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Waste Not, Art Not

A Washington, D.C. group of Howard University alumni gathered to discuss a draft report of the Future of the Arts and Society project. They ranged in age from 30 to 60 years old.  There was a judge, an investment manager, nurse, consultant, and travel agency owner among the participants. The setting was a private upstairs area in Chez Billy, a new French restaurant in Washington, DC that has a history of being a place where elite African Americans would gather in the 1950’s and discuss policy issues.

With regards to remixing art, the influence of technology on art was intriguing. The participants suggested that tools such as holograms, videos, and books on tape might cause an upgrade to the usefulness of libraries.  We talked about libraries as being important to the poor and a new gathering place that, if expanded, could support the growth of interest in the arts.  Now members of the community gather to use computers for homework, job searches, and even producing artistic products.  The participants said that they do not agree with hardcopy books being obsolete, saying that the physical turning of pages offers a degree of mental programming that is useful to cognition.  And further, that reading a book to children fosters closeness that cuddling up with an automated reading device misses.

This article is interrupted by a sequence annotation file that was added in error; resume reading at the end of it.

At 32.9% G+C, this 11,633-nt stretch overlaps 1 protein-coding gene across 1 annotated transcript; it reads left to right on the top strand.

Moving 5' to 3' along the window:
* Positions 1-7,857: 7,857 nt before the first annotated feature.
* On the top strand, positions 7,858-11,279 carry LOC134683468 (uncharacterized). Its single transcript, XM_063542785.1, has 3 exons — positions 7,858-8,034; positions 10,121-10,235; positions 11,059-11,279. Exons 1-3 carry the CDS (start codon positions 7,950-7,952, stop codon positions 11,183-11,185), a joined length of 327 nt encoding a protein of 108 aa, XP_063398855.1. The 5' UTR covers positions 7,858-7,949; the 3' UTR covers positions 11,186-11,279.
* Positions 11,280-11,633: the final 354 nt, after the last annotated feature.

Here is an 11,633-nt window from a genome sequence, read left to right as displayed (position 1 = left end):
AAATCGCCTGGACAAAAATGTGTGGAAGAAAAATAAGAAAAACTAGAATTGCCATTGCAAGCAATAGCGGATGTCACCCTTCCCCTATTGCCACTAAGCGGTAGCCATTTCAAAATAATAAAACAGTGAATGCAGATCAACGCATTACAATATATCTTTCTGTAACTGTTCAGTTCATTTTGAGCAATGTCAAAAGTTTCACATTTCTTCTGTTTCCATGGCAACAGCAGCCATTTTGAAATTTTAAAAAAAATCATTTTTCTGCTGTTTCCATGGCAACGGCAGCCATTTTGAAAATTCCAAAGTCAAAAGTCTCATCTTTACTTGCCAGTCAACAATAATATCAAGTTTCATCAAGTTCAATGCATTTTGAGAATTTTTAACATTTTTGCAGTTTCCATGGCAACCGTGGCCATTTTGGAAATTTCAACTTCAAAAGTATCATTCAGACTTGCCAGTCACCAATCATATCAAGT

Public censure of art is most visible these days in attempts to confront the lyrics in rap music and the content of music videos.  At some point in the past blues and jazz were censored.  The argument is that some youth seem to imitate what they see and hear literally.  On the matter of intellectual property, all agreed that there is no way to police the ownership and use of it.  They cited the recent cases of a claim against Beyoncé for use of a dance routine and against a comedian who found that her joke was repeated by actress Betty White.  Who is to say that two people cannot think of the same thing at the same time?  And then there is the case of Facebook where users have discovered that their images can be and are sold around the world.  The major take away is that we are wasting artistic talent in all forms and development levels by not supporting it and that art is a free and open unifying expression of humanity.

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